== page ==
Friday, December 13, 2013

Killer Of Sheep (1977)

WHO: Charles Burnett directed this.

WHAT: One of the most distinctive American films made in my lifetime, Killer of Sheep is finally being considered part of the independent film canon in a way that had eluded it for decades while it was relatively unavailable. I do recommend reading Adam Hartzell's piece on the film published here when a restoration premiered in San Francisco in 2007.

WHERE/WHEN: 7:15 tonight only at the Castro.

WHY: Tonight's double-bill of Killer Of Sheep and David Lynch's Eraserhead seems (as my fellow local blogger David Robson pointed out over twitter) seems inspired by the recent J. Hoberman article in the Sep/Oct. 2013 Film Comment (an article unavailable on the "free" internet) that pairs the films. Hoberman writes:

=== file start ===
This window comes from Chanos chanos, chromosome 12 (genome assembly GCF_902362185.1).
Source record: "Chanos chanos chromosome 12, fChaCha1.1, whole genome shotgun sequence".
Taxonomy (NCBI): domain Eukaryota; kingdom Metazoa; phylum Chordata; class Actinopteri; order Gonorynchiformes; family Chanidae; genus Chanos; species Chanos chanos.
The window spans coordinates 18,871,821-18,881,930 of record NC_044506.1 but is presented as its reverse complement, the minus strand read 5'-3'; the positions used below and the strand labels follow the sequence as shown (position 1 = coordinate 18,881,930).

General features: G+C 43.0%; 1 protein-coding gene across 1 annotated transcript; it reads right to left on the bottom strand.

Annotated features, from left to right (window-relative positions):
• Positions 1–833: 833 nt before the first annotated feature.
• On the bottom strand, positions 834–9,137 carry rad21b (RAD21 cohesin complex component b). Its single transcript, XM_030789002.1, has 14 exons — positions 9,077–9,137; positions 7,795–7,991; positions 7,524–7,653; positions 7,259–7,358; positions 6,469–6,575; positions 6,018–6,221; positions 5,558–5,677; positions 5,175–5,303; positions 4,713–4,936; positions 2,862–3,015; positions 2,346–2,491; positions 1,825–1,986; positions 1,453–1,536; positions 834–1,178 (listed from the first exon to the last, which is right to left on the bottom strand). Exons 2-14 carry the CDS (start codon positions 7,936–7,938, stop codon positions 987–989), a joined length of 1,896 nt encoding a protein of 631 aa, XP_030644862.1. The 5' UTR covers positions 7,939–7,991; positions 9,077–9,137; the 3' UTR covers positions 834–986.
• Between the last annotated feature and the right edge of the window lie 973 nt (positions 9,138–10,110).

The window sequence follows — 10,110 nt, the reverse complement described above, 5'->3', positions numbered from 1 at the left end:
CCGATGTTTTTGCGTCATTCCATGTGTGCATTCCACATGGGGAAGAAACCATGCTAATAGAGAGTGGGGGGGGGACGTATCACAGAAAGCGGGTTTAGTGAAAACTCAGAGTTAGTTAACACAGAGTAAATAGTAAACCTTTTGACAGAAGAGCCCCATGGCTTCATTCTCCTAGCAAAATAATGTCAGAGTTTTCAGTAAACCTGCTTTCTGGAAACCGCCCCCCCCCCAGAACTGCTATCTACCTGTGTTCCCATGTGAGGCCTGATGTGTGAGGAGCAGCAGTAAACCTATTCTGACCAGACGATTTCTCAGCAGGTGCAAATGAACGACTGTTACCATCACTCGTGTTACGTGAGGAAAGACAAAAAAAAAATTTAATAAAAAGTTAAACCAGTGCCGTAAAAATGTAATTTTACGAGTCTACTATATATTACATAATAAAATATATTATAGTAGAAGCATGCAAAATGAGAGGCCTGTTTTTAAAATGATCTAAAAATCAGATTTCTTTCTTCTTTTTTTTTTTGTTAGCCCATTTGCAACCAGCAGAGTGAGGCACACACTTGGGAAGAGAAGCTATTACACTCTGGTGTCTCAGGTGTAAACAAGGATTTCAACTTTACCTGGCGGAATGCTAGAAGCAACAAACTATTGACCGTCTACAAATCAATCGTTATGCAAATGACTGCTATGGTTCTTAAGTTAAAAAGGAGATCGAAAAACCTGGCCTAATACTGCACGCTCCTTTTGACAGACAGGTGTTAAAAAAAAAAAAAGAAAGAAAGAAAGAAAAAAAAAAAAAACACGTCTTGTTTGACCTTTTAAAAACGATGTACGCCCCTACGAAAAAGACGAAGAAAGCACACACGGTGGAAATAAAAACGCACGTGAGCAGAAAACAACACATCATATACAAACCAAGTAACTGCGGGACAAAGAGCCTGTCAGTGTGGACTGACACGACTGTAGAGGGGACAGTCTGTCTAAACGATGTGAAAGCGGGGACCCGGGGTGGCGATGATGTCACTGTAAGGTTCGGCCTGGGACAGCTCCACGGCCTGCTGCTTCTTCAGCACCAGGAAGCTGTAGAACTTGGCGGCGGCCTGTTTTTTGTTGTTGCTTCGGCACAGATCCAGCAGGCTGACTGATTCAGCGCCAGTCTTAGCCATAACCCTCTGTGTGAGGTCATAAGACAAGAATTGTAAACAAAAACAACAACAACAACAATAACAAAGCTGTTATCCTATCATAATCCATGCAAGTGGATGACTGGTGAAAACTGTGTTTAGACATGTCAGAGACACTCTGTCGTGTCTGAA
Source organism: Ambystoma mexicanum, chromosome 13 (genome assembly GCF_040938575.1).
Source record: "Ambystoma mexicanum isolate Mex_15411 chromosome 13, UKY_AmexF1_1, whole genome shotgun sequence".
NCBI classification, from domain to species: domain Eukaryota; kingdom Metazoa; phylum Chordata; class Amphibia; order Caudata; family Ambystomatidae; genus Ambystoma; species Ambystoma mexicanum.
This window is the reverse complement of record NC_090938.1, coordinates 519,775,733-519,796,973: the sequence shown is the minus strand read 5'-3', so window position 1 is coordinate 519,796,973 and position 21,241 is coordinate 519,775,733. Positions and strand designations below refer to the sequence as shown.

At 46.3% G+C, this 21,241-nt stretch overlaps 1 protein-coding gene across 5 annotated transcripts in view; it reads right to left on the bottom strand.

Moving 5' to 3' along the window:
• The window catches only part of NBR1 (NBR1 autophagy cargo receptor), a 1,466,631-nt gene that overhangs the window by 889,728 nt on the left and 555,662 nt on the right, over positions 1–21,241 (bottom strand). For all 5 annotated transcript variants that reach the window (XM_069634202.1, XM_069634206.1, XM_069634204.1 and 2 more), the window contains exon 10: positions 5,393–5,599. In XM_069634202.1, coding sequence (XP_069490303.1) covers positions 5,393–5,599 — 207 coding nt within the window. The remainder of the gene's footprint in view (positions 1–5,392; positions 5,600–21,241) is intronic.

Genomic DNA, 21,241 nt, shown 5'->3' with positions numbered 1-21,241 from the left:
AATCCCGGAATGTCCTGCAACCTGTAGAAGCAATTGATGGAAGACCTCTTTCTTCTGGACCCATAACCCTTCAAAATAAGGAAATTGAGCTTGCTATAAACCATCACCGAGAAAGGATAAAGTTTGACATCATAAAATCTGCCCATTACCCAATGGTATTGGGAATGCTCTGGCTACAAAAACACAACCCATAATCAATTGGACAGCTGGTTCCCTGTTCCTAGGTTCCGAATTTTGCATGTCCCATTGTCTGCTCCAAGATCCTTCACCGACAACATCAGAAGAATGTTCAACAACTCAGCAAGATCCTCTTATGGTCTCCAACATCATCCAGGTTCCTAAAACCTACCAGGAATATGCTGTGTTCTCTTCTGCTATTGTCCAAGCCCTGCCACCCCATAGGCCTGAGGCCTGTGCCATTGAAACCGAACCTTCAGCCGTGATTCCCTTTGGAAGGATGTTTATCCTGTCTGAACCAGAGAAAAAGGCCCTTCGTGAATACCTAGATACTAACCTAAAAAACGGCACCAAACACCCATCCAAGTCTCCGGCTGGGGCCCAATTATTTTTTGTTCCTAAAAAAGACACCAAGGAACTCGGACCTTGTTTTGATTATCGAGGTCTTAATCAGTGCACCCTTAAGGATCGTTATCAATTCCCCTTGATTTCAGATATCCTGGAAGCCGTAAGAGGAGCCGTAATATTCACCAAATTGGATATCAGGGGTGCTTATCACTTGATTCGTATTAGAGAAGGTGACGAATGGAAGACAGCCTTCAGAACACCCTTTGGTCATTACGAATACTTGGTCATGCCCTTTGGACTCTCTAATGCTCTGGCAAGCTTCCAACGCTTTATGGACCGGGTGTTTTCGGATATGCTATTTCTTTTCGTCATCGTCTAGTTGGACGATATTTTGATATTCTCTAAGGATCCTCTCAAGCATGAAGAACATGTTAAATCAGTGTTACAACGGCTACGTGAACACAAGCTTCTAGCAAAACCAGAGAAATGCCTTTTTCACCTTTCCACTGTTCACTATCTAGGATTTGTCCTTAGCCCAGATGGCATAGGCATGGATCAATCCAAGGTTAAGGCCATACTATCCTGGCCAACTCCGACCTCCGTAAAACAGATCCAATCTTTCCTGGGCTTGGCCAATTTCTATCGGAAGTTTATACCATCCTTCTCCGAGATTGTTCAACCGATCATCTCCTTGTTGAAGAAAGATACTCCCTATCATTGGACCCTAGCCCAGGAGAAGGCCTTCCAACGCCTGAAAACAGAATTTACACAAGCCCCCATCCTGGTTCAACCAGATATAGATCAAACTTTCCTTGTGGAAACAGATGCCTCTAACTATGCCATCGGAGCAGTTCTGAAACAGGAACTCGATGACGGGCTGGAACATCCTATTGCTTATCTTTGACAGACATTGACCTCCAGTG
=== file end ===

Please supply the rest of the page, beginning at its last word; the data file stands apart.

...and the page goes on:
Eraserhead and Killer of Sheep were movies at the margins of the marginal, two student films made all the more eccentric by their feature-length running times and their origins, in the shadow of Hollywood, at the American Film Institute and UCLA respectively. While Eraserhead was shot — almost entirely at night—in the attic of a Beverly Hills mansion that Lynch converted into a studio, Killer of Sheep was filmed under natural light in the streets, vacant lots, and houses of Watts.
It's a great article and I highly recommend tracking it down in full (it's possible to do so with a San Francisco Public Library card) either before or after viewing tonight's bill.

HOW: Both films screen on 35mm.

No comments:

Post a Comment